On 24 October we celebrate the 75th anniversary of the UN and a few weeks ago we celebrated the 5th anniversary of the 2030 Agenda. Today, the COVID-19 crisis and the global challenges we face highlight, more than ever, the need to reclaim multilateralism. We must cooperate, coordinate and reach a consensus.

The pandemic is affecting every country worldwide, and in order to achieve a long-term sustainable recovery it requires coordinated efforts. It will be a slow recovery, as we have seen in different forums, but it must be inclusive, leaving no one behind.

At the opening of the 75th session of the General Assembly on 21 September, UN Secretary-General, António Guterres, called on the world to overcome the “surplus of multilateral challenges and solutions”. Spain stressed this time that “We cannot condemn the youth to a worse world and a future of resignation without alternatives”. In January the UN also launched a global consultation campaign for all citizens, UN75, 2020 and beyond “Shaping our Future Together”, as a nod to the importance of counting on us all to overcome the challenges and shape the future of the Organisation.

The recovery requires a commitment to the efforts set out and adopted by the UN a few years ago in the form of the Sustainable Development Goals (SDG) which constitute the 2030 Agenda. This is certainly a good example of consensus.

Looking to the past to tackle the future

History reminds us how important it is not to forget about it in order to foresee the future. We live in constant uncertainty and going through an unprecedented crisis, but there are lessons from previous crises that can help us see the light at the end of the tunnel. We have come out of all previous crises through coordinated support and consensus. A series of past efforts have also contributed to where we are now and set out a roadmap for international cooperation; this being part of the original UN mandate that in the Charter of the United Nations, adopted in 1945, and which we commemorate today, established that international cooperation was key to solving economic, social, cultural or humanitarian international problems. Important milestones in this roadmap include the creation of the United Nations Development Programme (UNDP) and the UN Conferences on Trade and Development (UNCTAD).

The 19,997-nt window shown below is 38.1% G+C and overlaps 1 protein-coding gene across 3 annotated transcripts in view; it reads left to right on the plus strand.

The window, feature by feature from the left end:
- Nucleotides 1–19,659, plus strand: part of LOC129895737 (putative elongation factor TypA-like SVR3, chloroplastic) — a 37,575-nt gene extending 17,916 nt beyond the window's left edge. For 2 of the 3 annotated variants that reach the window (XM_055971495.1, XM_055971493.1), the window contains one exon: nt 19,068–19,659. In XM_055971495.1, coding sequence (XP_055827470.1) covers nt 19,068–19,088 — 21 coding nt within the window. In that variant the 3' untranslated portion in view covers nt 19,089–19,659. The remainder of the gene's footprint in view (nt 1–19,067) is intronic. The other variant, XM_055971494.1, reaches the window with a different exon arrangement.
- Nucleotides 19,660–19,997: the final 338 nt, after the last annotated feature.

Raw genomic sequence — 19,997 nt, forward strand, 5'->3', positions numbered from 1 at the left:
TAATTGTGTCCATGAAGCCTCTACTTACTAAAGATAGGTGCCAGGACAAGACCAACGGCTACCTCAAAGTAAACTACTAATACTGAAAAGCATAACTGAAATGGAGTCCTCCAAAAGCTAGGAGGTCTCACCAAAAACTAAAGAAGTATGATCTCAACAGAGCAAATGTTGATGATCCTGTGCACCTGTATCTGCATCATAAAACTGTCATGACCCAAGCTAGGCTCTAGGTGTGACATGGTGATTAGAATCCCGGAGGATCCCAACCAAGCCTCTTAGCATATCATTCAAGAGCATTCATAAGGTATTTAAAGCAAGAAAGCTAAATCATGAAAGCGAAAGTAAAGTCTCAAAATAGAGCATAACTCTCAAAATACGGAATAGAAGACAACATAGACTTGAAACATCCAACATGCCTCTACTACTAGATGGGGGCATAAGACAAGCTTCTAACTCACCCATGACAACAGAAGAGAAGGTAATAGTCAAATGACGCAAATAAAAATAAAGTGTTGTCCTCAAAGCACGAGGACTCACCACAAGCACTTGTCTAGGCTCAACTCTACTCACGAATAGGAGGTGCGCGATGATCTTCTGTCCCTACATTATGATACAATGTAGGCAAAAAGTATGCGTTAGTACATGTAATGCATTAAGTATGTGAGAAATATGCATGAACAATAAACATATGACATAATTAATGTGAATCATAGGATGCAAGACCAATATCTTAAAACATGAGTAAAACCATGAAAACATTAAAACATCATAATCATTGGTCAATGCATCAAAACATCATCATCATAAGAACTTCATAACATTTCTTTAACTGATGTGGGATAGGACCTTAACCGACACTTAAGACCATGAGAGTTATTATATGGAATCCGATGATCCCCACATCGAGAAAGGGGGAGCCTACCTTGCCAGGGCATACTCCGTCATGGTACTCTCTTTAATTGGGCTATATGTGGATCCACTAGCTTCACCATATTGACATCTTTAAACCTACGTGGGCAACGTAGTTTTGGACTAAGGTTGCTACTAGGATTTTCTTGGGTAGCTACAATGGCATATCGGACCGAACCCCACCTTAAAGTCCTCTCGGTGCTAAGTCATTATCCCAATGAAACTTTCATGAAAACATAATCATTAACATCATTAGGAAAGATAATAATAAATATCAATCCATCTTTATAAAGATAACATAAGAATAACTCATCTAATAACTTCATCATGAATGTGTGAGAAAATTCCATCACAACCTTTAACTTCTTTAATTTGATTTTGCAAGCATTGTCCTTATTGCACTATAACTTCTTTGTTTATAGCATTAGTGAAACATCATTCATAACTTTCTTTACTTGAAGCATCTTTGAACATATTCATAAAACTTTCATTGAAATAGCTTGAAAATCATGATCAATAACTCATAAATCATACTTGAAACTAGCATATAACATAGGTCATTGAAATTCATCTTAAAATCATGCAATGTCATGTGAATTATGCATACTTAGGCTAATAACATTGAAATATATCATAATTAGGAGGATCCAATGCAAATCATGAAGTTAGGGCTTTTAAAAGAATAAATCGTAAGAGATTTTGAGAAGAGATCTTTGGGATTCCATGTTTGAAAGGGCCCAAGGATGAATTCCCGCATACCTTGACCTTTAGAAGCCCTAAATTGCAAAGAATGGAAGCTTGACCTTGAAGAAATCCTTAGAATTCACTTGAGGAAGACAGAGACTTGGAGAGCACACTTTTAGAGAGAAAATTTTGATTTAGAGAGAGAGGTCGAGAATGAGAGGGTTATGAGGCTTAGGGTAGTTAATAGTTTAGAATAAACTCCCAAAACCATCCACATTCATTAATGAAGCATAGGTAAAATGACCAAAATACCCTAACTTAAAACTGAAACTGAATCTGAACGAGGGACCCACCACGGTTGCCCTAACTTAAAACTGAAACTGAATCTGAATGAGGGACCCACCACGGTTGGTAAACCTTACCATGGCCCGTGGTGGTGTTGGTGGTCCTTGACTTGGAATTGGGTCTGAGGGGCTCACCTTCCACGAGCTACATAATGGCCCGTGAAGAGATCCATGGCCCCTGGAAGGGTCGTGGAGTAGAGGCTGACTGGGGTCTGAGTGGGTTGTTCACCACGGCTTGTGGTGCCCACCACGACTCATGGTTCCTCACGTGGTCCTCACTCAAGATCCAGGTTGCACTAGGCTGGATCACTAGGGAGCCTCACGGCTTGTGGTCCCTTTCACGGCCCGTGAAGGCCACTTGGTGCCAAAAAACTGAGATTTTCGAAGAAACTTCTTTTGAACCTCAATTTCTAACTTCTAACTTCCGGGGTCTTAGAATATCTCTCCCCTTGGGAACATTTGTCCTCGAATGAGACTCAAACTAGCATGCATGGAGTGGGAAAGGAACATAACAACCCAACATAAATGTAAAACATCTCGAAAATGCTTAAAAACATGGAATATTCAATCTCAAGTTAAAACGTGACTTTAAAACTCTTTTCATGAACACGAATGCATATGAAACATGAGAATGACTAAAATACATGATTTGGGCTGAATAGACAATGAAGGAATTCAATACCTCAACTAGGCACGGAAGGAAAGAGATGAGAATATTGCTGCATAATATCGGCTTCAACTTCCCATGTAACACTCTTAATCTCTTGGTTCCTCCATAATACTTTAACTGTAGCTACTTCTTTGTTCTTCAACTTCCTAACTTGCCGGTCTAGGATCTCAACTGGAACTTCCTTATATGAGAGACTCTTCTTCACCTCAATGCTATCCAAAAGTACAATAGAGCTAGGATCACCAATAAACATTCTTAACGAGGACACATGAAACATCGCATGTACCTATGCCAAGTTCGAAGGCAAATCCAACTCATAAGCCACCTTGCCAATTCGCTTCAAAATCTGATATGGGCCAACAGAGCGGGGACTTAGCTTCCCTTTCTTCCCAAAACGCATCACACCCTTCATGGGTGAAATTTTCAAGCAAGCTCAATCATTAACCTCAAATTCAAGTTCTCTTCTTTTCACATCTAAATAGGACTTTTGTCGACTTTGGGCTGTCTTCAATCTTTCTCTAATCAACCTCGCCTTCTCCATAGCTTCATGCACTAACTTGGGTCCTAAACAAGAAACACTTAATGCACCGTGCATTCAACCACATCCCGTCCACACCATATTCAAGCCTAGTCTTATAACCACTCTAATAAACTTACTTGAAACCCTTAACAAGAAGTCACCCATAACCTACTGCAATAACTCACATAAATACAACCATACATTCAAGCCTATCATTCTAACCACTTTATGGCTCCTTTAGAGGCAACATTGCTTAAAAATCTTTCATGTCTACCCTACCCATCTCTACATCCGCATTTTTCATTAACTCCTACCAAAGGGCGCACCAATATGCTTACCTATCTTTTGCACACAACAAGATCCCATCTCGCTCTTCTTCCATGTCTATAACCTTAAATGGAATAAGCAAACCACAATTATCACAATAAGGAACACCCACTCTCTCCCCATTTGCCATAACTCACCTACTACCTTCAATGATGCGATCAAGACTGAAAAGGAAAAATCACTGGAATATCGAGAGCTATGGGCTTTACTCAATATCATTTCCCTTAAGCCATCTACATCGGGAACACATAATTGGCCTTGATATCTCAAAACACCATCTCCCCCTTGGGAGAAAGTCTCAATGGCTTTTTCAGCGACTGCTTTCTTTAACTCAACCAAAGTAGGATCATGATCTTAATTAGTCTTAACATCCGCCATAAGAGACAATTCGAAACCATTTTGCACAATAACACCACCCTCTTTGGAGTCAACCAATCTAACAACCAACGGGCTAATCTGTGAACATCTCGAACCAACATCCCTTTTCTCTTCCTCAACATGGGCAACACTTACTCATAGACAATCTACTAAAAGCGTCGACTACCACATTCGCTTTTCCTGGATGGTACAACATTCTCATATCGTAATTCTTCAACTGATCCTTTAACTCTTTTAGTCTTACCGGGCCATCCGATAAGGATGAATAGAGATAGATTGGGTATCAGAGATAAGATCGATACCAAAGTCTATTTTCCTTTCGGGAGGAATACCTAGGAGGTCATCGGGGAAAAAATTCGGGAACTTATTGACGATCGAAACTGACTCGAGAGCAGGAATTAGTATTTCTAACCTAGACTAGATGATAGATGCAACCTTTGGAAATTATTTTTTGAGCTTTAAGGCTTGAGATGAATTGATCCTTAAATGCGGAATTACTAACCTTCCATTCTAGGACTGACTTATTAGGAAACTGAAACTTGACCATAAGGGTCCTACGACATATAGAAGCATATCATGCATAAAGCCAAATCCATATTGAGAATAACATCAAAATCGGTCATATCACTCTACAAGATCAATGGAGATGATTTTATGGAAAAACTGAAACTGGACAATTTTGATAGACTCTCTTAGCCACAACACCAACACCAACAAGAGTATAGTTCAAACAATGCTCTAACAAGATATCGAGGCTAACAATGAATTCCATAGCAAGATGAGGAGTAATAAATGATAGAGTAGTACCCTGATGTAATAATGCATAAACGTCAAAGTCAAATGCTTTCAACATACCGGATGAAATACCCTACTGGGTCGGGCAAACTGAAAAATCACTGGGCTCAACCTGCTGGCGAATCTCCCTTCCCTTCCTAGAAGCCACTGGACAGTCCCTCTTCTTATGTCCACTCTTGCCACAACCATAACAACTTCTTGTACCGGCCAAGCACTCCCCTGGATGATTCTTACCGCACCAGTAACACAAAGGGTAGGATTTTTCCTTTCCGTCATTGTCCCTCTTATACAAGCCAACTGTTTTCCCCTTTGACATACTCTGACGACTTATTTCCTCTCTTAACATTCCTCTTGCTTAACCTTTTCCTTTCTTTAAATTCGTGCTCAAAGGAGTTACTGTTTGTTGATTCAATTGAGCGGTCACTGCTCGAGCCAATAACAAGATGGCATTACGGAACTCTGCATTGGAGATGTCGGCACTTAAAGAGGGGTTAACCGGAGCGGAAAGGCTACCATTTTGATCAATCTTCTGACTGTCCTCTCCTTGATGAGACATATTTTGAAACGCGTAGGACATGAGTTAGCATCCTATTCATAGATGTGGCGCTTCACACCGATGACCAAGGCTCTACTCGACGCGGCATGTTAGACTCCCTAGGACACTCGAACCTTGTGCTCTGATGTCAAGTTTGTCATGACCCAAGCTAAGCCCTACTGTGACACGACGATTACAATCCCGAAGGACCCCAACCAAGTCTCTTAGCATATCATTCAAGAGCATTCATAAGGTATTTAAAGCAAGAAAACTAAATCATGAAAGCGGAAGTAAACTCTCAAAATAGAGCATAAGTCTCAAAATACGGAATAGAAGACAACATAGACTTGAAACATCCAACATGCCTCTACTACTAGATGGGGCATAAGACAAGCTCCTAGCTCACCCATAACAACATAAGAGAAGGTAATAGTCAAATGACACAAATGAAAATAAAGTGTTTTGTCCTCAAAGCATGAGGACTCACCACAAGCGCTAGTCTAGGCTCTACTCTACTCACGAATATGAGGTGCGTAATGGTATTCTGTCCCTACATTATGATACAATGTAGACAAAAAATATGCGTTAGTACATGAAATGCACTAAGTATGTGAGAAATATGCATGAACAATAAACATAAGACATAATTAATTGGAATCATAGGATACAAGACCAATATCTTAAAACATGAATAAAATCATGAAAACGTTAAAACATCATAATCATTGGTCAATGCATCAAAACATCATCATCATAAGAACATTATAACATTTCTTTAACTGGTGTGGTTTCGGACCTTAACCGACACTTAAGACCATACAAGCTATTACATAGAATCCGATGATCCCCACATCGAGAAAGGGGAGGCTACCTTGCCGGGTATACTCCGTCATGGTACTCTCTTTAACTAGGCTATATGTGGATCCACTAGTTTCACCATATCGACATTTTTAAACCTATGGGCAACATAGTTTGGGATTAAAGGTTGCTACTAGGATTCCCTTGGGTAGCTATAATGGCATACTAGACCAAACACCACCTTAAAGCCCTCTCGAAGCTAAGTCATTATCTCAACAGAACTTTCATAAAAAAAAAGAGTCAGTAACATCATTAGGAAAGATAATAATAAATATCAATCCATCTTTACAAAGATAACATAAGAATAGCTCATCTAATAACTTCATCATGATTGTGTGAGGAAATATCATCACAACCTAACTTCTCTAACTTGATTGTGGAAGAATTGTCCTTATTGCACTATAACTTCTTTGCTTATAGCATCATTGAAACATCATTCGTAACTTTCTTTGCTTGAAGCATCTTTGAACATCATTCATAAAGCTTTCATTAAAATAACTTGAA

In 1972, the Club of Rome pointed out the impossibility of continuing with the current model of growth for the entire planet in a report it had commissioned from MIT: “The Limits to Growth.” The report, which had a significant impact, highlighted for the first time the importance of the environment and its crucial relationship with population and energy.

In this context, multilateralism is key, especially in moving forward with the decarbonisation of the planet. The international conferences of the 1990s that shaped development policy agendas and laid the foundation for what is now the  Sustainable Human Development Agenda which demonstrated the importance of the environment and its relationship with population and energy. Multilateral efforts followed with the Millennium Summit and the 8 Millennium Development Goals (MDG) along with the Climate Change Conferences, the last face-to-face event, COP25, took place in Madrid in December 2019.

In 2015, the 17 SDG and the 2030 Agenda were also adopted. International institutions play a key role in leading all these efforts and helping us to emerge from the current crisis. Often the duplication of responsibilities, the blurred boundaries in undertakings between organisations, agencies, programmes and institutions, create confusing situations. That is why we must clearly assert the multilateral role and support its definition and responsibilities.

“If you’re going through hell, keep going”, I borrow this quote from Winston Churchill, as an interpretation of the message of his “Never give in” speech. We will keep going, moving forward and combining our efforts to find solutions, and multilateral institutions are strategic in achieving this.

The Global Alliance contained in SDG17 involves coordination, consensus and close cooperation between governments, the private sector and civil society.

May this 75th anniversary of the UN be the incentive for multilateralism to be strengthened.